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CantaNet: Beyond 2012

Vision (planning guided by vision) Despite the fact the cluster has been in existence since the beginning of 2011, there is no agreed upon vision and as a result there is no strategic plan.

Online Programme of Learning

The current online programme consists of 24 courses offered from within CantaNet, with access to up to around 300 other courses through the various eLearning cluster that make up the Virtual Learning Network (VLN). The collaborative nature of the eLearning clusters means students have a range of online courses to choose from, although admittance into other clusters’ courses is not guaranteed. This year we had to turn more students away than previous years, which suggests there are not enough courses, or at least the right type of courses.

Each school also has one teacher fulfilling the role of the eDean, whose job it is to support eStudents and eTeachers.

State of the Nation - Summary given at meeting

Part One: In what ways can we improve the quality of the learning experience for students enrolled in the online courses?
The online (or video conference) programme has remained the core focus for the cluster since the merger and will continue to remain so in future planning. While there has been undoubted progress in the quality of the learning we are offering students there are some major holes in what we do.

1. How can we improve teacher practice? There is no systematic programme of professional learning and development for our eTeachers, as outlined by Kerry Stevens’ thesis,

“eTeachers and Site Supervisors professional learning/development is primarily collegial, informal and sporadic, rather than well-planned and well-aligned to their professional learning needs, goals and and support is informal and haphazard rather than part of an integrated and proactive system for professional appraisals/goalsetting and PD”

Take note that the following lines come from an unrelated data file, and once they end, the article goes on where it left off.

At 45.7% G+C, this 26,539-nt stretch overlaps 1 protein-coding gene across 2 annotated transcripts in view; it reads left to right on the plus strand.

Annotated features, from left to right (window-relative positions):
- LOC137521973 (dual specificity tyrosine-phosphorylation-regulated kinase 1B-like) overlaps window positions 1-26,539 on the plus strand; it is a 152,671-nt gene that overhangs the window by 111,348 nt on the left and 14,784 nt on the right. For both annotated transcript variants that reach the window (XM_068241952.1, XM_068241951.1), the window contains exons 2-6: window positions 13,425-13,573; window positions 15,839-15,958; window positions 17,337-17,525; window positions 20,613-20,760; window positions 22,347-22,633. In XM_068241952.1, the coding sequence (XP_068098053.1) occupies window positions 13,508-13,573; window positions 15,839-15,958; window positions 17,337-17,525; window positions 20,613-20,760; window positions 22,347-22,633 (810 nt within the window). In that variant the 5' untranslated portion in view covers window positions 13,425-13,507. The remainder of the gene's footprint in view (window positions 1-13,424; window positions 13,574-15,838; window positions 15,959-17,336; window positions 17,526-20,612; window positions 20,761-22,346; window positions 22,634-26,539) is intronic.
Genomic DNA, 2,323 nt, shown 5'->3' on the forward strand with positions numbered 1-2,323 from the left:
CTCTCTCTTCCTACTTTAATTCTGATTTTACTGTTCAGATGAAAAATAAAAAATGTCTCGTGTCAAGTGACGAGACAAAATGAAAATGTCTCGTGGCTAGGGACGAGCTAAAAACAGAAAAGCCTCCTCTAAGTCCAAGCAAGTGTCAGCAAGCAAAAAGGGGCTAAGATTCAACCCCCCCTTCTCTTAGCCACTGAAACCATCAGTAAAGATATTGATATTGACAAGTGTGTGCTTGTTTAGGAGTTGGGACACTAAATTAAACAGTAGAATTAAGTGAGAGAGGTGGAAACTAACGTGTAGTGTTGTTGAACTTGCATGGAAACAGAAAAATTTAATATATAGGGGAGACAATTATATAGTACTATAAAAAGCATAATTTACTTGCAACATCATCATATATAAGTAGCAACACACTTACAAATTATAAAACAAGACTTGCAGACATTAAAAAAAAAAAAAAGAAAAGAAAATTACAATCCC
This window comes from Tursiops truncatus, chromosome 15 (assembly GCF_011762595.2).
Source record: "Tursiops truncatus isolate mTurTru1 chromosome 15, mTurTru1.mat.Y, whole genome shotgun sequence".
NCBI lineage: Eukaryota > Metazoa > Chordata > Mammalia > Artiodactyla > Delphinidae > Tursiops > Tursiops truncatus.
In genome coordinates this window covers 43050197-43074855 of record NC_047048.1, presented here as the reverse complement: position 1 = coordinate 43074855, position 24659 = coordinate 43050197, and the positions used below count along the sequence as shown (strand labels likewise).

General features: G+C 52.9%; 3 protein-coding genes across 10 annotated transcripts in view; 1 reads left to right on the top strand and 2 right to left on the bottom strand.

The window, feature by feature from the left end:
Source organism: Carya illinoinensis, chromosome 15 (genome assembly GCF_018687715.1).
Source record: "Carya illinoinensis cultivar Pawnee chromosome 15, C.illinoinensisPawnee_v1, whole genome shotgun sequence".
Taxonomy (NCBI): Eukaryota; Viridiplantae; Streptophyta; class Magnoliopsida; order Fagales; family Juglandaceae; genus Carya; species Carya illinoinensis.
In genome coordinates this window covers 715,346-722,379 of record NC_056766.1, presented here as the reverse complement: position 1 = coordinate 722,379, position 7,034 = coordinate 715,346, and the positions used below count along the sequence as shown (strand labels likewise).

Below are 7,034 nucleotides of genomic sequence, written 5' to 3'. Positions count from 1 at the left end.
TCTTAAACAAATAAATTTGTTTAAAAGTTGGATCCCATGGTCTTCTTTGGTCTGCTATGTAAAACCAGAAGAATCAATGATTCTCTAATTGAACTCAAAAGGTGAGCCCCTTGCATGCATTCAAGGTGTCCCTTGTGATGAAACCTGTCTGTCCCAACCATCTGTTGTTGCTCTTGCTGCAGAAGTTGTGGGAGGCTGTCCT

All eTeachers are expected to attend the two days PD at the end of each year (in preparation for the next) and these two days are of great benefit. During the year there is some collaborative sharing that goes on through the asynchronous environment (Educo) which helps build further understanding on some of the challenges of teaching online. For example in term two there were a series of discussions that ran over a few weeks where teachers engaged in some really worthwhile dialogue. During this term teachers contributed to a collaborative document sharing good practice in the video conference lesson. All this is good, but as mentioned earlier it is ad hoc and sporadic.

In the past we have trialled appraisal systems, but found that it was another layer of performance management on top of what is already expected of teachers. It was too much to ask of them. When we amalgamated we agreed that all eTeachers would have a school based goal for appraisal that directly linked to teaching online. The schools and teachers would then liaise with me on how to make progress towards this goal, and in evaluating whether they have achieved it. This hasn’t happened. The problem is there are no clear mechanisms for making this happen.

New eTeachers are given more support than experienced teachers, but it is still a shock to the system for them. They really need far more preparation and orientation than they currently do.

2. Quality Assurance We currently assure quality of courses by surveying students’ experience twice a year, examining NCEA results, interviewing students on an ad hoc basis, and by relying on eDeans to be able to effectively monitor students progress and then pass on problems to the Director or eLearning responsible for the online programme. There is much more we could be doing, but we are currently constrained by resourcing / time. There are also a lot of cross cluster enrolments, which enables our students to access a broad range of courses, but I have very little input into ensuring the quality of those courses. In fact I have very little idea of the processes other clusters use to ensure course quality. This is indicative of the fractal nature of the Virtual Learning Network.

3. Innovation While we have many competent, and a few very good teachers, there is very little real innovation in teaching and learning. Most teachers are building courses that perform an important function, but there is very little pushing of the boundaries. While this might reflect where many schools are at with their staff, it would be of benefit to develop examples of innovative practice in online teaching and learning. Maybe this is through developing this in a few teachers or trying to get some teachers we know push the boundaries into the programme